CAIRNS, AUSTRALIA--Confirming earlier predictions, stem cell expert Robert Lanza of Advanced Cell Technology in Worcester, Massachusetts, announced today that his team has succeeded in producing human embryonic stem (ES) cells without destroying embryos. Lanza is currently in discussions with the National Institutes of Health (NIH) to determine whether the new technique--reported here at the 5th International Society for Stem Cell Research--sidesteps U.S. restrictions on federal funding for ES cell research.
Lanza first broached the possibility last August, when his team showed that a single cell, known as a blastomere, from an eight-cell human embryo could be used to generate a line of bona fide ES cells. The same technique, known as preimplantation genetic diagnosis, is used to biopsy laboratory-made embryos for genetic abnormalities. After the single blastomere is removed, the seven-cell embryo goes on to develop normally.
So in theory, blastomeres could be removed from human embryos to make ES cell lines without destroying the embryo. But when Lanza's team first did the work, they had to destroy embryos, in part to enable multiple biopsies from a single embryo. A press release accompanying the paper, which appeared in Nature, implied that no embryos had been destroyed in the generation of the ES cells. That misunderstanding put Lanza into the middle of a firestorm that saw him having to explain his research to the U.S. Congress.
Now, Lanza reports that his team has reproduced the work--this time without destroying embryos. After removing the blastomere, the researchers suspended it in a microdrop of culture medium with the donor embryo close by. Signals from the donor embryo coaxed the blastomere to keep proliferating. Eventually, the blastomeres were removed to a group of mouse support cells that helped maintain the human cells as ES cells. Meanwhile, the original blastocyst embryo was safely returned to the freezer. "These are the first human embryonic stem cells in existence to be made without destroying an embryo," said Lanza, whose team is preparing the findings for publication.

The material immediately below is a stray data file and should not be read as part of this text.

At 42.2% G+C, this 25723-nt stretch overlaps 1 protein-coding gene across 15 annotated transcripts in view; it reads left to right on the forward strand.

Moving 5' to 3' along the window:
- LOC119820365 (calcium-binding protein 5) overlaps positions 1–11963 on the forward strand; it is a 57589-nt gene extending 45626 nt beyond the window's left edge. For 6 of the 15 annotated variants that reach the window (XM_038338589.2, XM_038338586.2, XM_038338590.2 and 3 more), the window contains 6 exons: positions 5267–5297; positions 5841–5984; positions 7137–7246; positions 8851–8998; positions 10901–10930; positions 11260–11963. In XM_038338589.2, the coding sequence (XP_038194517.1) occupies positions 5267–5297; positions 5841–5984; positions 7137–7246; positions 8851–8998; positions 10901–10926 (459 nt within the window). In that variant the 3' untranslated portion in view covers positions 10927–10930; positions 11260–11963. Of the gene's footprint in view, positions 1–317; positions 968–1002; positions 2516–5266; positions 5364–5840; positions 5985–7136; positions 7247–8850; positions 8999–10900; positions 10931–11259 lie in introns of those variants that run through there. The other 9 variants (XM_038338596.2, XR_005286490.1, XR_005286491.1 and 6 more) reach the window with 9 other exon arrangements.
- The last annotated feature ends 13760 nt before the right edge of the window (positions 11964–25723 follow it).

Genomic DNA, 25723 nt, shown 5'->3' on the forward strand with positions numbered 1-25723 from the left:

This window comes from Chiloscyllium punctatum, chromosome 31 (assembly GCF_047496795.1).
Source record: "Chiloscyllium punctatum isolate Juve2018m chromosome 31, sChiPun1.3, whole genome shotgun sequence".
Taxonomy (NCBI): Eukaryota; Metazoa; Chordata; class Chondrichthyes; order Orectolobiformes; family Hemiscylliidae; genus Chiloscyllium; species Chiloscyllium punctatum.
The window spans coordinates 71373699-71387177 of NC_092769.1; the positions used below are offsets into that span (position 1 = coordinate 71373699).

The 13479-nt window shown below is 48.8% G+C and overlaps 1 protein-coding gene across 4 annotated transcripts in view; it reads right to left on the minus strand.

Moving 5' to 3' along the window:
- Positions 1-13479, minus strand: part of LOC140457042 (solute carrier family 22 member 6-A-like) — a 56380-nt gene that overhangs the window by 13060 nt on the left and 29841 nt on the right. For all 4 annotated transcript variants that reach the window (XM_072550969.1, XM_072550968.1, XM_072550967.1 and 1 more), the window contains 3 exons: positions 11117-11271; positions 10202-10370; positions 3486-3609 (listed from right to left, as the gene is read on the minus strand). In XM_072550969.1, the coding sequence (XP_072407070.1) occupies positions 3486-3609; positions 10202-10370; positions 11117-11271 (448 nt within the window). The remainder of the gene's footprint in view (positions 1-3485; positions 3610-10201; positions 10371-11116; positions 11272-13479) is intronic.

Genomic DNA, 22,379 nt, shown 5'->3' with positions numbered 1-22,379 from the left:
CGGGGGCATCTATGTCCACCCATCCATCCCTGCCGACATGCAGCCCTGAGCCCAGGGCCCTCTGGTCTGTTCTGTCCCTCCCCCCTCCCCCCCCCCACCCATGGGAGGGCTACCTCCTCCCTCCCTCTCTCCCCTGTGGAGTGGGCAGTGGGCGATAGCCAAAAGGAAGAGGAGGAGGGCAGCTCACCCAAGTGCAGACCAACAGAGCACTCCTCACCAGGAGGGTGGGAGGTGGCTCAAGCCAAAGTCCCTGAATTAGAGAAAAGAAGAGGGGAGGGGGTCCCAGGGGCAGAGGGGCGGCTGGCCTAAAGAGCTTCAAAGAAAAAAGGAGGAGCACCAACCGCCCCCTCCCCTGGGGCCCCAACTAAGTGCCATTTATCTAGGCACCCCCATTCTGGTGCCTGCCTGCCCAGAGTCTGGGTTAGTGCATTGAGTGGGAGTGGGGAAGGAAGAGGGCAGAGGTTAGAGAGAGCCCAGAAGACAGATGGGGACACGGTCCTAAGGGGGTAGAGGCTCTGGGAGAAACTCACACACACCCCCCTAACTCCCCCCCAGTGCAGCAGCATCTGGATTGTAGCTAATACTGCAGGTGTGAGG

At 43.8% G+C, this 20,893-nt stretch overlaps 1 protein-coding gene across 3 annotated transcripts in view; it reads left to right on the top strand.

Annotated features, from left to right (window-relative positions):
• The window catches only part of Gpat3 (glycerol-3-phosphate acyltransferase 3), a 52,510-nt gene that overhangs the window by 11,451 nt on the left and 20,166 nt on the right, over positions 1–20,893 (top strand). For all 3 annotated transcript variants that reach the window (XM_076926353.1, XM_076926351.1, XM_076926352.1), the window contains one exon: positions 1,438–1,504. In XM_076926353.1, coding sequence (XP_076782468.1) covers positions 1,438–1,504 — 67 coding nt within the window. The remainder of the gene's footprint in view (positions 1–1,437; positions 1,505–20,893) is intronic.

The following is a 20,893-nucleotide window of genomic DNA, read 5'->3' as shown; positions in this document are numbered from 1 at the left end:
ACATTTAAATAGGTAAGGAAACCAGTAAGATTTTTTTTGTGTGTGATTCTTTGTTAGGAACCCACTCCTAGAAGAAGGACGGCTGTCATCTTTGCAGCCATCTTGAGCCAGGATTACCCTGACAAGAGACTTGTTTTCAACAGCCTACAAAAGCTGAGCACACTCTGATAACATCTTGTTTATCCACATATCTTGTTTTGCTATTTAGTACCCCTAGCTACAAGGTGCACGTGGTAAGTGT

Lanza is now waiting on the findings of a legal review within NIH to determine whether the technique will get around the current federal funding ban on stem cell research (ScienceNOW, 7 June). Lanza has also submitted a grant proposal to test his cell lines alongside two other types of stem cells that are also considered "ethically acceptable." Among other things, the work would compare the ability of the cells to give rise to different tissues or tumors.
"It's fascinating to see the explosion of these alternative pathways to making stem cells," says Laurie Zoloth, an ethicist at Northwestern University's Feinberg School of Medicine in Chicago, Illinois. "These findings allow us to move on from vexing issues like the moral status of the embryo and egg extraction to issues [such as] ... who will get the treatments."